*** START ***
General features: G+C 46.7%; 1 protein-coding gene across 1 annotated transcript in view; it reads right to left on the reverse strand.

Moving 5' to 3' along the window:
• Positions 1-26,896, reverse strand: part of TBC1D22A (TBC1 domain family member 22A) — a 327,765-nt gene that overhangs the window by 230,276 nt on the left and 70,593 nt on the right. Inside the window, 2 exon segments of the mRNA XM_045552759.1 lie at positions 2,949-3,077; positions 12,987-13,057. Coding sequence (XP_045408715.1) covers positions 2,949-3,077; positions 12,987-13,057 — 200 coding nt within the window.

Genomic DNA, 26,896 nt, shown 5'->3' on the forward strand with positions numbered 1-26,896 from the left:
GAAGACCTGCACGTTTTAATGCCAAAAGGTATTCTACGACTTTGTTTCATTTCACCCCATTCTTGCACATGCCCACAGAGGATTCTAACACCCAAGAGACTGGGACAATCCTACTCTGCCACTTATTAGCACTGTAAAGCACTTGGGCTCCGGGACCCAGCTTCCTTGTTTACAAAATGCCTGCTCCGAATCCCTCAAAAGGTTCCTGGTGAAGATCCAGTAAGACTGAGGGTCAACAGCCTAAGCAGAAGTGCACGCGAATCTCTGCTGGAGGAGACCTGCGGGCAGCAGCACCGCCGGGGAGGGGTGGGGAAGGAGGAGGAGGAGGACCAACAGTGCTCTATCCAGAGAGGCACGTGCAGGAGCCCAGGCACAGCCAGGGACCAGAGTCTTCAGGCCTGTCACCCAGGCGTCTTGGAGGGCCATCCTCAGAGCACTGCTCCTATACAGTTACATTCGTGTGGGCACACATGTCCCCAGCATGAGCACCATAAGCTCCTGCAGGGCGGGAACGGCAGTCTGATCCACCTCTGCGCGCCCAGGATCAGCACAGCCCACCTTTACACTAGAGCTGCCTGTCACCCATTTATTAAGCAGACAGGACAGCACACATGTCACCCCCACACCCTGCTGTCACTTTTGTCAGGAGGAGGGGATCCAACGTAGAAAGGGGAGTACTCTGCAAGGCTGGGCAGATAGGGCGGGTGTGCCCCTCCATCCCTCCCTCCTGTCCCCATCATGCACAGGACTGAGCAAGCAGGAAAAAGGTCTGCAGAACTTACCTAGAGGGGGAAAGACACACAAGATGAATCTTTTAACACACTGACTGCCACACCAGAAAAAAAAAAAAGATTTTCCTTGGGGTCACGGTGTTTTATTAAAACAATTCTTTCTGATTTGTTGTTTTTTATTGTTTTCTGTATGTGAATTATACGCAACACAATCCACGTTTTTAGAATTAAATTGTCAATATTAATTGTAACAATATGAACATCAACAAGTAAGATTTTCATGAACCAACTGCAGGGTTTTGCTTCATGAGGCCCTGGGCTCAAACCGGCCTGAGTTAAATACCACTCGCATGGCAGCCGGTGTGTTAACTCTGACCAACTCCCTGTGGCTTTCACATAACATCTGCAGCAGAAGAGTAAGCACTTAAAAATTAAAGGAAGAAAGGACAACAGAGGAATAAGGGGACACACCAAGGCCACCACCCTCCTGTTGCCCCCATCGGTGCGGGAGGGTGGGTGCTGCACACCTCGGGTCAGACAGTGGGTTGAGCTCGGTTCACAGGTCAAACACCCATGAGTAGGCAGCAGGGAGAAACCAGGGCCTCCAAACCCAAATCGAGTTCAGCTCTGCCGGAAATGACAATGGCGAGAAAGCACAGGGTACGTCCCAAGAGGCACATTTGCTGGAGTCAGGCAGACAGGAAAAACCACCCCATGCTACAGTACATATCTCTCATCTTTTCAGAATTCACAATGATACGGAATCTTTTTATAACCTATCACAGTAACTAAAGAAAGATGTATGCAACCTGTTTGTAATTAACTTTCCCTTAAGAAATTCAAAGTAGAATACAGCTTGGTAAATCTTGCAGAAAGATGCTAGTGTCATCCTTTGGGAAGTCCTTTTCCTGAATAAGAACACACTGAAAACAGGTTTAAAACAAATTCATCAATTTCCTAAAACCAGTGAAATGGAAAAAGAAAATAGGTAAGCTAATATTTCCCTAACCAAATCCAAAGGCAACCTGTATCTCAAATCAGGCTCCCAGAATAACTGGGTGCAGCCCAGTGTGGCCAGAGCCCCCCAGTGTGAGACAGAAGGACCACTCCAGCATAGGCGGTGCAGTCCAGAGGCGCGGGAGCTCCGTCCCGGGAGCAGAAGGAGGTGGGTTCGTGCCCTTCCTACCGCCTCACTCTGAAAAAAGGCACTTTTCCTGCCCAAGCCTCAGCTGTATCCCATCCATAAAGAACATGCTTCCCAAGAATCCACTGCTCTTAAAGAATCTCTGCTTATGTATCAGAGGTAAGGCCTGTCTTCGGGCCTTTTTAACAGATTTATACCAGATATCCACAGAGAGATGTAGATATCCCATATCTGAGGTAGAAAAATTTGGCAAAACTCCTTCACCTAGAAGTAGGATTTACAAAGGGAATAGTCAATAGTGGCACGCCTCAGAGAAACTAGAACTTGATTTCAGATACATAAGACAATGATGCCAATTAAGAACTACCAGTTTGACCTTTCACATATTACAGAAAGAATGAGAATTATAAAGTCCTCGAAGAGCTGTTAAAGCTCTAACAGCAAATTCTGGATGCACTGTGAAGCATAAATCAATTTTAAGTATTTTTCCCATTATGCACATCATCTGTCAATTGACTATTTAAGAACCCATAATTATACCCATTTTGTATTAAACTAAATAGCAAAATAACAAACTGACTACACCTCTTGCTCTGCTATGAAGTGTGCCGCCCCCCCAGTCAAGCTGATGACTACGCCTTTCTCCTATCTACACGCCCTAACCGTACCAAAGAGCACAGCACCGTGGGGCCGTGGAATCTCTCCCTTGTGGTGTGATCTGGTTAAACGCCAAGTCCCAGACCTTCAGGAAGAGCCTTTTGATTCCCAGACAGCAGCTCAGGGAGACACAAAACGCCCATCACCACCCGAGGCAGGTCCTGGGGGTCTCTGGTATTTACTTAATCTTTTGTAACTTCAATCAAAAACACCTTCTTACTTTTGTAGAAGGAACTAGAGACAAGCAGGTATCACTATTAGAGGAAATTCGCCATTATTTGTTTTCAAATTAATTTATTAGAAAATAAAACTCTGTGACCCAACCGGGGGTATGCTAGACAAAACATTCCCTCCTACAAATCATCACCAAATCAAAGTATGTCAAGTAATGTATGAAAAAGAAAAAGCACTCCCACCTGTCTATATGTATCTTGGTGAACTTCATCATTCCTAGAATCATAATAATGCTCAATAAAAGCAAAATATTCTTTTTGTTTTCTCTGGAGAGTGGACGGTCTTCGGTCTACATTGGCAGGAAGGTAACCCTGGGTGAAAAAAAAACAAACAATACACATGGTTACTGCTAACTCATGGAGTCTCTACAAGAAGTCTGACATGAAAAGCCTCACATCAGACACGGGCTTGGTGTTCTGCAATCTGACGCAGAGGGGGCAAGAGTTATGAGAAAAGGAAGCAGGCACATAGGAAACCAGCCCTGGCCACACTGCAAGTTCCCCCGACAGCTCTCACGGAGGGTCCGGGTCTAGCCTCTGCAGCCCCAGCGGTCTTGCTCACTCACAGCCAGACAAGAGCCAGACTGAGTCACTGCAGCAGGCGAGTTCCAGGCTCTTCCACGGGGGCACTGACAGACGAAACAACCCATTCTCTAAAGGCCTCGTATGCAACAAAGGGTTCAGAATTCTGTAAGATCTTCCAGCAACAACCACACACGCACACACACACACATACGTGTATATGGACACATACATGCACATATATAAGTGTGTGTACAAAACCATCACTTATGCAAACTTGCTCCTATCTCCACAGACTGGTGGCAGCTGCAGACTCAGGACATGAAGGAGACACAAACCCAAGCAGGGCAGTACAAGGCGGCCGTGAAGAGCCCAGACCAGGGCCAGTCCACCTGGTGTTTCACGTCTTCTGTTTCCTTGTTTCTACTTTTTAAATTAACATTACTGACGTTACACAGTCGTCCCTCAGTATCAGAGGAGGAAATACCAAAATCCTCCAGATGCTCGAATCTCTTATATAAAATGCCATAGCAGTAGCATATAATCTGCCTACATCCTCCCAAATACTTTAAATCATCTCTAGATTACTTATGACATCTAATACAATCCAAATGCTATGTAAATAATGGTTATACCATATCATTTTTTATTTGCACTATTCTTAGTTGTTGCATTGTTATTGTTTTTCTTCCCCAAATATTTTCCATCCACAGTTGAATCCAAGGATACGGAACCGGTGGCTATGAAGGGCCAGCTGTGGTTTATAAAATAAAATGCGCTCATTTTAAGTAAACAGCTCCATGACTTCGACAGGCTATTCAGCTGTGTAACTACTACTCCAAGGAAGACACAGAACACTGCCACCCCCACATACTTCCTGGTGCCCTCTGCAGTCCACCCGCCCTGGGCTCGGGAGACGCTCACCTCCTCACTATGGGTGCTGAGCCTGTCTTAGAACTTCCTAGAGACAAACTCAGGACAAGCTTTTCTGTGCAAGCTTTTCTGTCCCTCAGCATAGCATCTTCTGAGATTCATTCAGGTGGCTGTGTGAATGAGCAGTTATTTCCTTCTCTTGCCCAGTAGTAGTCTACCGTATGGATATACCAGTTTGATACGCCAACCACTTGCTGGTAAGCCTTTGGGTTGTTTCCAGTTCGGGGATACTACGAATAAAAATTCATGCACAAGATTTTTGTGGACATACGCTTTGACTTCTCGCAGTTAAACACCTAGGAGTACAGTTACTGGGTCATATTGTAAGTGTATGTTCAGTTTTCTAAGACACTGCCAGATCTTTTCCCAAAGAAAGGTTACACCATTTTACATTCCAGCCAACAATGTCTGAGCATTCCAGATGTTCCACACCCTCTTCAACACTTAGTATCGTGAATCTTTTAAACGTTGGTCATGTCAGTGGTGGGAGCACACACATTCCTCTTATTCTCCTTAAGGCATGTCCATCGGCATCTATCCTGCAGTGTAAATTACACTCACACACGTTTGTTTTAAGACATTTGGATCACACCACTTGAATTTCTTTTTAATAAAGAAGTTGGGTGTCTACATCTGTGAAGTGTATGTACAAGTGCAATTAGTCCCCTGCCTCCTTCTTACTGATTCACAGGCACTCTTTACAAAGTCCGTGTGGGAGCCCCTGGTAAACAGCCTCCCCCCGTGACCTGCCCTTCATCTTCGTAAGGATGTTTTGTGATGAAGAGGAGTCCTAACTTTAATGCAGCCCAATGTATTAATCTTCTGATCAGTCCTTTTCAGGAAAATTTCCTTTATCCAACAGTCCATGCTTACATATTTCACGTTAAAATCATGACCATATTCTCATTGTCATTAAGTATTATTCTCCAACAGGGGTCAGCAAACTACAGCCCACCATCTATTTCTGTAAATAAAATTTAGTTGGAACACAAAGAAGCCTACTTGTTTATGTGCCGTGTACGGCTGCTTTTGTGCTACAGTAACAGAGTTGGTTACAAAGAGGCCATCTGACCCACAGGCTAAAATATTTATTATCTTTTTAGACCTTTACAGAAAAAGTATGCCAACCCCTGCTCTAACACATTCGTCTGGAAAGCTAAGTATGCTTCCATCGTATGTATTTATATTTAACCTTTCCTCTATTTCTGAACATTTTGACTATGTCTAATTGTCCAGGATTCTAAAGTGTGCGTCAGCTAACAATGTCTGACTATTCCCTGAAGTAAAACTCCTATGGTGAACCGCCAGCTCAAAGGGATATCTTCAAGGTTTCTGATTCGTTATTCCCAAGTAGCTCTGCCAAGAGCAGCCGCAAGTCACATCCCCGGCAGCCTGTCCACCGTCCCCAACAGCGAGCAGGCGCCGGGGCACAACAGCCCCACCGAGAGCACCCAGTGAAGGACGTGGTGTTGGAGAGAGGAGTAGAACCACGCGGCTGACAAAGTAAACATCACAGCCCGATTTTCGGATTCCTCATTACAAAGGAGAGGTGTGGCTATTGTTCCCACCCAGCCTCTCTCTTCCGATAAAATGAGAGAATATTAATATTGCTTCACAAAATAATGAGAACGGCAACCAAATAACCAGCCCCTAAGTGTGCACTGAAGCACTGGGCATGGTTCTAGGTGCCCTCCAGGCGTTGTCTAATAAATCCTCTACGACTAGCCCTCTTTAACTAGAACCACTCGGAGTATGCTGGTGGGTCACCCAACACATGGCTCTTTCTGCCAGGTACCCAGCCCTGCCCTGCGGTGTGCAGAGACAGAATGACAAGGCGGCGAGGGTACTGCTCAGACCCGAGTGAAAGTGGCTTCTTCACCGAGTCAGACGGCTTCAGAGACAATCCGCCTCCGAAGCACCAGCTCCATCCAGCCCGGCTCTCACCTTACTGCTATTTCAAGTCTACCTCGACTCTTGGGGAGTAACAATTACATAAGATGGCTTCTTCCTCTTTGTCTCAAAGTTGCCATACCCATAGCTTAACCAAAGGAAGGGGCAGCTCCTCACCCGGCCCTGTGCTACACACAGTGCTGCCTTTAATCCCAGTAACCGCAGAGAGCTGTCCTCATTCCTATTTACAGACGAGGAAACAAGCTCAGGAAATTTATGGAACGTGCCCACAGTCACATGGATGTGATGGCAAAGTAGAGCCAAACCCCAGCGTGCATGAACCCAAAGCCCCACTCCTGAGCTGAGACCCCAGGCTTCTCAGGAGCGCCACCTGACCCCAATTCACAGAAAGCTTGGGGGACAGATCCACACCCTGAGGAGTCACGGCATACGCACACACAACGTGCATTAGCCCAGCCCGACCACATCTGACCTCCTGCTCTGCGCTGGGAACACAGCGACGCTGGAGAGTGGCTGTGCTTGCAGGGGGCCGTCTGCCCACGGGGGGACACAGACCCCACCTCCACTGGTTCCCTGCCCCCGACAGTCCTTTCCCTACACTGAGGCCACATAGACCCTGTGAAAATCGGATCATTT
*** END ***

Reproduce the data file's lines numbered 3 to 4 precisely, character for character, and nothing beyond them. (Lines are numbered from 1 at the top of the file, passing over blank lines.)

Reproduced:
• Positions 1-26,896, reverse strand: part of TBC1D22A (TBC1 domain family member 22A) — a 327,765-nt gene that overhangs the window by 230,276 nt on the left and 70,593 nt on the right. Inside the window, 2 exon segments of the mRNA XM_045552759.1 lie at positions 2,949-3,077; positions 12,987-13,057. Coding sequence (XP_045408715.1) covers positions 2,949-3,077; positions 12,987-13,057 — 200 coding nt within the window.

Genomic DNA, 26,896 nt, shown 5'->3' on the forward strand with positions numbered 1-26,896 from the left: